VANCOUVER — A looming decline in production from Australia’s gold mining industry could be a wake-up call for explorers worldwide, MinEx Consulting managing director Richard Schodde says.
The industry soothsayer has assessed the 40-year outlook for the Australian gold-mining industry and concludes that in 15 years, half of Australia’s gold production could come from deposits yet to be discovered.
“One of the take-home messages from the study is that gold production in Australia will peak in 2021 and go down rapidly thereafter,” Schodde tells The Northern Miner during a phone interview from his home in Brisbane, Australia. “Gold production in Australia is a bellwether for the rest of the industry because it accounts for 15% to 20% of the world’s supply, so people translated this as saying ‘we better go out and buy some more gold.’”
In 2017, Australian gold miners produced 9.7 million oz. gold, generated A$15.8 billion in revenue and employed 28,000 people at 71 major operations.
But forecasts show that by 2057, only four of the current 71 gold mines in Australia will still be operating — with most closing down over the next two decades, including iconic mines like the Kalgoorlie Super Pit and Telfer.
“In the medium-term, about five to 10 years out, there will be an increasing amount of production from new mines based on known deposits, but it won’t be enough to offset the decline from existing mines,” Schodde says. “Once you get 15 years out, exploration becomes the central, main part of the story. That’s where the future production will come from.”
Over the longer-term, he predicts $677 million will be spent on gold exploration per year in Australia, resulting in 266 new gold deposits found by 2057. He predicts that half of these deposits will be developed, accounting for 4.1 million oz. per year of gold production.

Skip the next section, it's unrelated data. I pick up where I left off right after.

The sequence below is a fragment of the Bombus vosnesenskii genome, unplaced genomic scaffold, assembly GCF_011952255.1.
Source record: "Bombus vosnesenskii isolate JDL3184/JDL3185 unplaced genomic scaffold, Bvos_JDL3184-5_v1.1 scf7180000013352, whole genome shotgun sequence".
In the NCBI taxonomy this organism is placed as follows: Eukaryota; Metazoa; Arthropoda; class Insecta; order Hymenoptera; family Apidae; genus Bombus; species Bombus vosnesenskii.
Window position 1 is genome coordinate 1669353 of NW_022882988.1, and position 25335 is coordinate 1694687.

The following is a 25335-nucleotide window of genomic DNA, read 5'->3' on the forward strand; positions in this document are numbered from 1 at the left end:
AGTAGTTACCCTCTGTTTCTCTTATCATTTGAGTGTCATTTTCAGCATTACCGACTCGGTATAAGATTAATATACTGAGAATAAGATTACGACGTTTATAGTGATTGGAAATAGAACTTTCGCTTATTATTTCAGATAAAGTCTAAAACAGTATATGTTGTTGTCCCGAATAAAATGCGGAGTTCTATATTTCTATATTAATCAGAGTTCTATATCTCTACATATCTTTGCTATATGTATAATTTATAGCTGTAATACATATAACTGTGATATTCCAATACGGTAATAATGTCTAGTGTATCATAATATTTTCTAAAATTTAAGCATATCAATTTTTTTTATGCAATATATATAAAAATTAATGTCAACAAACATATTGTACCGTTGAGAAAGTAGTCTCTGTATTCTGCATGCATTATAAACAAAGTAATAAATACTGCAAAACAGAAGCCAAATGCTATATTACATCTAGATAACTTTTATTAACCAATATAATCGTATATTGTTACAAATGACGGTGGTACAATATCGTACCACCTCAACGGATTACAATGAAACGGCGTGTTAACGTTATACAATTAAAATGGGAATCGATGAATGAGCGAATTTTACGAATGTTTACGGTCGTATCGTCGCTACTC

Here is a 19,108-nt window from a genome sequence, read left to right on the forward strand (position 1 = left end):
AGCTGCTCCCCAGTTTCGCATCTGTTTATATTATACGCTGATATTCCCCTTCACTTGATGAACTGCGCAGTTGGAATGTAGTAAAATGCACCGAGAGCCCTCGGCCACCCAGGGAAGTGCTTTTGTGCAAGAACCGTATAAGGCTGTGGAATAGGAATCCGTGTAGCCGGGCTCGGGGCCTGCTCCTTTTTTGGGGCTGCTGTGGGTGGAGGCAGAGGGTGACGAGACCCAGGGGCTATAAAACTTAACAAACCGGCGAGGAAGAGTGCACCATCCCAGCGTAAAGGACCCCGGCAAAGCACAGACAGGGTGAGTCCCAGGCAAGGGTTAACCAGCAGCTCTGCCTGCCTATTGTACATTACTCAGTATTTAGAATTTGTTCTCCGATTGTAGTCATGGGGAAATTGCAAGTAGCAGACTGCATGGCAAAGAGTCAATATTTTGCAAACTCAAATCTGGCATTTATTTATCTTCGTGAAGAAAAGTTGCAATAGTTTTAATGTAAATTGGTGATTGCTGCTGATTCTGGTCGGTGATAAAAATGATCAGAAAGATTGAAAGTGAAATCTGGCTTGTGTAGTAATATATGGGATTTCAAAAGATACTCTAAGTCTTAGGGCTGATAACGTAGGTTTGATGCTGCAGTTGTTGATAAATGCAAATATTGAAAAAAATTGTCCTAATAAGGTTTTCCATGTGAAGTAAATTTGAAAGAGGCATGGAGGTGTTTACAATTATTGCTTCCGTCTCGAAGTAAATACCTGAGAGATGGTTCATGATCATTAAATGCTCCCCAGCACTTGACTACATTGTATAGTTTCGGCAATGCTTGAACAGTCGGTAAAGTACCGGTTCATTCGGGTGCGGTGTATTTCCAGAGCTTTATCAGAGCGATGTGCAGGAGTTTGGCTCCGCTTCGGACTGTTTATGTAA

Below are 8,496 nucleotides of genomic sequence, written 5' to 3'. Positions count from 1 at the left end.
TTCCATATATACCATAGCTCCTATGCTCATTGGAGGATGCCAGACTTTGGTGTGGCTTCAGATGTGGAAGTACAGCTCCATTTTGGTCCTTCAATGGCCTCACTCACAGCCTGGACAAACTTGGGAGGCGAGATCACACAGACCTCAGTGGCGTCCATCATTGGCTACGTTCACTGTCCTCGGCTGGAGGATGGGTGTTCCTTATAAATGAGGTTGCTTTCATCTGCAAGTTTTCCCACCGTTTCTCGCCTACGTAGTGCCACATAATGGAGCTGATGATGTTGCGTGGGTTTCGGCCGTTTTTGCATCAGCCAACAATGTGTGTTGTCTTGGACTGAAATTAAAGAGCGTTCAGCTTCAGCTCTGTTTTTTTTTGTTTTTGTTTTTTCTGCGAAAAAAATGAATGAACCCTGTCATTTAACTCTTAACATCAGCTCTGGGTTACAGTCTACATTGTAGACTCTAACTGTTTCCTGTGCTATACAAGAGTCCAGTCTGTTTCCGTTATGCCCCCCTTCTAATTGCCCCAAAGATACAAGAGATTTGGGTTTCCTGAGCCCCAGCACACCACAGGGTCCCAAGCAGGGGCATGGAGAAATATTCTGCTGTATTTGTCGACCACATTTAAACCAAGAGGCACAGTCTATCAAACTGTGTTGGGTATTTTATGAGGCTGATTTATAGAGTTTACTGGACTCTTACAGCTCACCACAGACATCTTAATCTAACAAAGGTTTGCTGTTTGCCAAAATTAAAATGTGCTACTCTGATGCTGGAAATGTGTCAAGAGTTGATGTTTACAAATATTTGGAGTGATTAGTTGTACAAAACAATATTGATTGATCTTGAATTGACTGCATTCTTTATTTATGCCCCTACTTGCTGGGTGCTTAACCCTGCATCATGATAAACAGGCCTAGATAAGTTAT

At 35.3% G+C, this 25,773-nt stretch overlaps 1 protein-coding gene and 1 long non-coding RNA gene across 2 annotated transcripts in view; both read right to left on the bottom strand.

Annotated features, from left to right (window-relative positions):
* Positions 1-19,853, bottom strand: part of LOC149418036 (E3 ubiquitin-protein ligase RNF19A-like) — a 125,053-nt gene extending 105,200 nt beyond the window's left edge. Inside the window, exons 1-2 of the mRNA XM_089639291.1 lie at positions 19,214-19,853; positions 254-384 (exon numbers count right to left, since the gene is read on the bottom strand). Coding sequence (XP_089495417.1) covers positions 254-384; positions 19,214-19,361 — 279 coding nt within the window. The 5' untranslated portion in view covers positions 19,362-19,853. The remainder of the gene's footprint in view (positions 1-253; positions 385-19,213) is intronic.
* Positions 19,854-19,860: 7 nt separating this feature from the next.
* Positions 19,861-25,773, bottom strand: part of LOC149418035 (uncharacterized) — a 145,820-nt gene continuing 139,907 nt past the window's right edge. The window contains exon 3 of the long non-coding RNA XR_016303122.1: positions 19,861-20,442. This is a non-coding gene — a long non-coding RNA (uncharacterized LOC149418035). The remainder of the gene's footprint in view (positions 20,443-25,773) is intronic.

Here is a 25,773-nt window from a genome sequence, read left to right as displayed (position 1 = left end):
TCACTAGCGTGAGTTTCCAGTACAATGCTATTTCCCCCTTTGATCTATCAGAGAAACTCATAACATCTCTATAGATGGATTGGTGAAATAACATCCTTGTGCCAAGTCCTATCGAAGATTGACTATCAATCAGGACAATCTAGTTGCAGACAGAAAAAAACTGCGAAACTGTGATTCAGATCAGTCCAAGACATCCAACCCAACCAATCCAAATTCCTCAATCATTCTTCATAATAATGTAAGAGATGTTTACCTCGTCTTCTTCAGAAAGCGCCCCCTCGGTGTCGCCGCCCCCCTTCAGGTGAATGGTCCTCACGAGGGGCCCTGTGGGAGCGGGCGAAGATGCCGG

“The challenge for the Australian gold industry is the 13-year average lead time between discovery and development,” Schodde says. “If we don’t get our act together now and start investing in exploration, there’s a serious issue of a speedbump down the track. We don’t have enough projects — or at least those with any quality — to translate into new mines to sustain current levels of production.”
Other countries around the world, including Canada, could face similar production and discovery shortfalls, he says.
“The results of this study will influence government policy decisions, such as the need to underwrite better research and development, or tax incentives for the industry to sustain the medium to long-term future for exploration,” he says. “I’ve had some preliminary discussions with other governments and they’re fascinated by the observations. They’re keen for me to replicate this study elsewhere — that’s ‘code word’ for Canada and other countries.”
Compared to other industry studies, Schodde says his approach is unique.
“If you read the normal forecasts from the Wood Mackenzies of the world — those that get used broadly by the investment community — there’s a real limitation to their exercise. They’re good for the first few years because they’re based on known operations, and they always show a supply gap when they look further out.